The symptoms of hay fever can:


It can take nearly 18 hours to resolve your reaction after commencing treatment, so adopting a daily management strategy is vital. 

There are four main treatment strategies:

  1. Non-medicated (for mild reactions and to counteract dehydration as a result of antihistamine medication)
    • Hydration
    • Steam inhalation
    • Saline nasal spray (eg Fess) – works to cleanse the nose of irritants and provide moisture to the nasal passage
    • Sinus/nasal irrigation eg Neti Pot or Fess Flo Sinus Care
    • Stress management such as exercise, meditation, massage, homeopathy
  2. Avoidance or removal of allergen sources, including elimination
    • Allergy testing
      If your voice is regularly affected by allergies, it is worth investigating your triggers as well as developing robust methods for managing your symptoms.  Ask your GP for a referral to an allergy specialist.  Be patient, it may take more than one consultation.
    • Geographical awareness
      If you know you are likely to respond to certain grasses or pollens, for instance, have a management plan ready if you are travelling.
    • Removal of sources
      In the case of allergy to dust mites, choose your bedding carefully.  And consider taking it with you, or at least your pillow, when you travel.  Uncarpeted flooring is also better for people with dust allergies. 
  3. Medications
    • Temporary or emergency alleviation of symptoms
      • Decongestant nasal spray (use only for 3 days)
      • Epinephrine – in the case of severe food allergies.
    • Preventative approach to symptom management
      • Topical corticosteroid nasal spray, often sufficient for reactions confined to nose and throat
      • Antihistamine nasal spray – can be used in addition to a nasal steroid spray
      • Antihistamine tablet – works by blocking the release of histamines which trigger the inflammatory response, best for use in people with systemic symptoms beyond the nose and throat.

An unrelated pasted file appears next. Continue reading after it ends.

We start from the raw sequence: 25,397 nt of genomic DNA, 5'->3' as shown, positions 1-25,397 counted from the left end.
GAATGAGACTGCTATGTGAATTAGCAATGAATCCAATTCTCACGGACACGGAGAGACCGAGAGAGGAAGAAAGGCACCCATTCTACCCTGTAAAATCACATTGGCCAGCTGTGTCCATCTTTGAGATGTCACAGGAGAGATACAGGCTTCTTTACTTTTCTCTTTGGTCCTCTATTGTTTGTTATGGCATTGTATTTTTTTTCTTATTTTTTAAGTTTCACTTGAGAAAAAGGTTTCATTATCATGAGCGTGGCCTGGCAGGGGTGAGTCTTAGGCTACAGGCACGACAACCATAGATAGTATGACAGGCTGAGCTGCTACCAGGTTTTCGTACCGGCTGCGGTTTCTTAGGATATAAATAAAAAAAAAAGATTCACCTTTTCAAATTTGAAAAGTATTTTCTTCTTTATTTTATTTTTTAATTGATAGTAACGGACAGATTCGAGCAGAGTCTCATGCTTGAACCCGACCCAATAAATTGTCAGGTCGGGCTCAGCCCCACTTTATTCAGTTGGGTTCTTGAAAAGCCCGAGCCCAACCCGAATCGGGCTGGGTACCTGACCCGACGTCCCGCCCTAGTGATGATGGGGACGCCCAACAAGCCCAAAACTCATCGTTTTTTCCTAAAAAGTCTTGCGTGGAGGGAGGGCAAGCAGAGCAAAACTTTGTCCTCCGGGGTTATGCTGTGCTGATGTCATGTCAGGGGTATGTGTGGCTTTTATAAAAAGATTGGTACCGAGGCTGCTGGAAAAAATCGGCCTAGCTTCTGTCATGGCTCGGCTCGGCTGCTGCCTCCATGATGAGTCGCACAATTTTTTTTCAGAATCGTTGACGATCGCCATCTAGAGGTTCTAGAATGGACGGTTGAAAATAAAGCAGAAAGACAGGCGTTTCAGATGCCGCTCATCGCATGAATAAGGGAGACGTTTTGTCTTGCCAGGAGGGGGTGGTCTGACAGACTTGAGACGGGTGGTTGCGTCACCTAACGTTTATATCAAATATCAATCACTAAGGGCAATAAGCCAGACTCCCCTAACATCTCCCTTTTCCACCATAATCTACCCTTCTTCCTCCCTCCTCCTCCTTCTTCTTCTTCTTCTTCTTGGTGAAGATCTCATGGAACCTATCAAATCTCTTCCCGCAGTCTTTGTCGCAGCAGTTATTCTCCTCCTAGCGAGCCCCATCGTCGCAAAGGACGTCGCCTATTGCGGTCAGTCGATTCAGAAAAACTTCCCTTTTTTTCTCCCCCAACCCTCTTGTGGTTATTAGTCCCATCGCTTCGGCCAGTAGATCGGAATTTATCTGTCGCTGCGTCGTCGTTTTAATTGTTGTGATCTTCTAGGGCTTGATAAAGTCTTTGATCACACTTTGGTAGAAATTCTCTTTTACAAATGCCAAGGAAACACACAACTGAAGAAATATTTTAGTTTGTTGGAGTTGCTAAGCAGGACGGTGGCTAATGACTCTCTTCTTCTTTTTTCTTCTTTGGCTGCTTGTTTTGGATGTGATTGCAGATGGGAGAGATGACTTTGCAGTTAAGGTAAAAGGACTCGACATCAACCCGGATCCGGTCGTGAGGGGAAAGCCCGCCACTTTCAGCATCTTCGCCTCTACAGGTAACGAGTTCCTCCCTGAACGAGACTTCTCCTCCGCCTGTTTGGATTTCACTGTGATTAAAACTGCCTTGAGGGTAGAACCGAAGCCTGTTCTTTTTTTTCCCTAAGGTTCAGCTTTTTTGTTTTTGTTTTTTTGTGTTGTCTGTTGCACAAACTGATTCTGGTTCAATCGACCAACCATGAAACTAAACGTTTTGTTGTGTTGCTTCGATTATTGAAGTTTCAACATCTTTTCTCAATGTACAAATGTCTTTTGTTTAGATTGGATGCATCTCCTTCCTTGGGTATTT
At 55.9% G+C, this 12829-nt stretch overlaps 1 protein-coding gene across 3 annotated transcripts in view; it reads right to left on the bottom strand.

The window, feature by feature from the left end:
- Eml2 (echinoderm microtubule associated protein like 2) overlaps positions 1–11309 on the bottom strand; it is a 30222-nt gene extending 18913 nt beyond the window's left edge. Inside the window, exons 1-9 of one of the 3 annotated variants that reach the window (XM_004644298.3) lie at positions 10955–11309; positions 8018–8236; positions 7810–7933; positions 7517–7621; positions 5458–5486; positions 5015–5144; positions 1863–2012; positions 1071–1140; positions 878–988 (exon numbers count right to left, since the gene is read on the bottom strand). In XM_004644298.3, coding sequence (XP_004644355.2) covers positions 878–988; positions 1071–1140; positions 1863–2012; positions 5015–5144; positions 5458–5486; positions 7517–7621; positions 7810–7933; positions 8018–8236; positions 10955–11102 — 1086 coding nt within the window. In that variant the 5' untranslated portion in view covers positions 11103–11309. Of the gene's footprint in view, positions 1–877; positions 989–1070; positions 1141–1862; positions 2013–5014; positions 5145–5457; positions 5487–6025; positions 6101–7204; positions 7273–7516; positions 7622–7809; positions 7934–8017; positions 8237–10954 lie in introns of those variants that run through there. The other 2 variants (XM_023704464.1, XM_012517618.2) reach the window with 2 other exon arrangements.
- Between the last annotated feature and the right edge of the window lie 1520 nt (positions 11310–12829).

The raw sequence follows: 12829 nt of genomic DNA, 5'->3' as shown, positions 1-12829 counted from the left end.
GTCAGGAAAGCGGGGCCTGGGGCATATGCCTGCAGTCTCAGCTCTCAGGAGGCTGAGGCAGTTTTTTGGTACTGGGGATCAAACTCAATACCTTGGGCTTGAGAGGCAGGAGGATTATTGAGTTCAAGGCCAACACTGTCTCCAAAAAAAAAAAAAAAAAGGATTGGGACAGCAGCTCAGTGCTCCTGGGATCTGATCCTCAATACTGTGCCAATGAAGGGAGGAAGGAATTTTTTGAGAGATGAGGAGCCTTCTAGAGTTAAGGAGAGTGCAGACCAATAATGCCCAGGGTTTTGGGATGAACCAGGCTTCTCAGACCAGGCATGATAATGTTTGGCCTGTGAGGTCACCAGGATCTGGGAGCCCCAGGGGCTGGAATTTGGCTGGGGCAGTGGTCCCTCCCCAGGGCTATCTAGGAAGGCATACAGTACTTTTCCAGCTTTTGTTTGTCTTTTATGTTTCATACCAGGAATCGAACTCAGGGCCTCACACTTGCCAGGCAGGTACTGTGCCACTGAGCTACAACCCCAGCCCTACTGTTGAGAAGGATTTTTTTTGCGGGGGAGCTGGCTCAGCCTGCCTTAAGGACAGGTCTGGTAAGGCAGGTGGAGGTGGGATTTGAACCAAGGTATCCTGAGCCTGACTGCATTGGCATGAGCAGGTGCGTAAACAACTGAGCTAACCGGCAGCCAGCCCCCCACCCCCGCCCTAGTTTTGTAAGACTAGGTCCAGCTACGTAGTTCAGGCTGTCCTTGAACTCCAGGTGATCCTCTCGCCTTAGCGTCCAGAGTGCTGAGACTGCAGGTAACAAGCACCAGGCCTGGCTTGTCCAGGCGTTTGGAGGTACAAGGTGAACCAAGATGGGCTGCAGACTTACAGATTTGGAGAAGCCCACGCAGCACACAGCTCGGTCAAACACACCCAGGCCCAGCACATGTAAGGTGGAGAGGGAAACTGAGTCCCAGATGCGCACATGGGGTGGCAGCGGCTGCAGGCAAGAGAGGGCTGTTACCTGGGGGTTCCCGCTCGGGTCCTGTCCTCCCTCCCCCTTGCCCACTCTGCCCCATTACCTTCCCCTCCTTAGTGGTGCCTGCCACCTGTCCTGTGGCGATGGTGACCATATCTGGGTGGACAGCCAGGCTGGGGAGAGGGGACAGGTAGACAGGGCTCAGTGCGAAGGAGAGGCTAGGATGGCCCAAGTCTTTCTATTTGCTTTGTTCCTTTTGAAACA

4. Immunotherapy – injecting gradually increasing amounts of the allergens.  “The immune system, then, may develop the means of neutralising the allergen/s once the ‘desensitisation’ takes effect.” (Thurman & Welch)

“The advantage of nasal sprays is that they work topically, usually are not systemically drying, and have minimal (if any) systemic side effects.”

Leda Scearce



As a singing teacher, I am always conscious that I am not a qualified health professional.  However, I work with instruments that are not man-made…so it is natural to discover that the pedagogical and scientific voice teaching books on my shelf are literally brimming with medical information like this to help us know ourselves more. I hope it has helped you!

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LeBorgne, W.D. & Rosenberg, M.  (2014).  The Vocal Athlete.  Plural Publishing, San Diego.

Photo by Lukasz Szmigiel on Unsplash

Scearce, L.  (2016).  Manual of Singing Voice Rehabilitation: A practical approach to vocal health and wellness.  Plural Publishing, San Diego.

Thurman, L. & Welch, G. (Eds).  (2000).  Bodymind & Voice: Foundations of voice education.  The VoiceCare Network, Minnesota.

Titze, I. R. & Verdolini-Abbott, K.  (2012).  Vocology: The Science and Practice of Voice Habilitation.  National Center for Voice & Speech, Utah.

Wilson, P. H.  (2013).  The Singing Voice: An Owner’s Manual (2nd Ed.).  Lazy O’Rhinus Press, Sydney.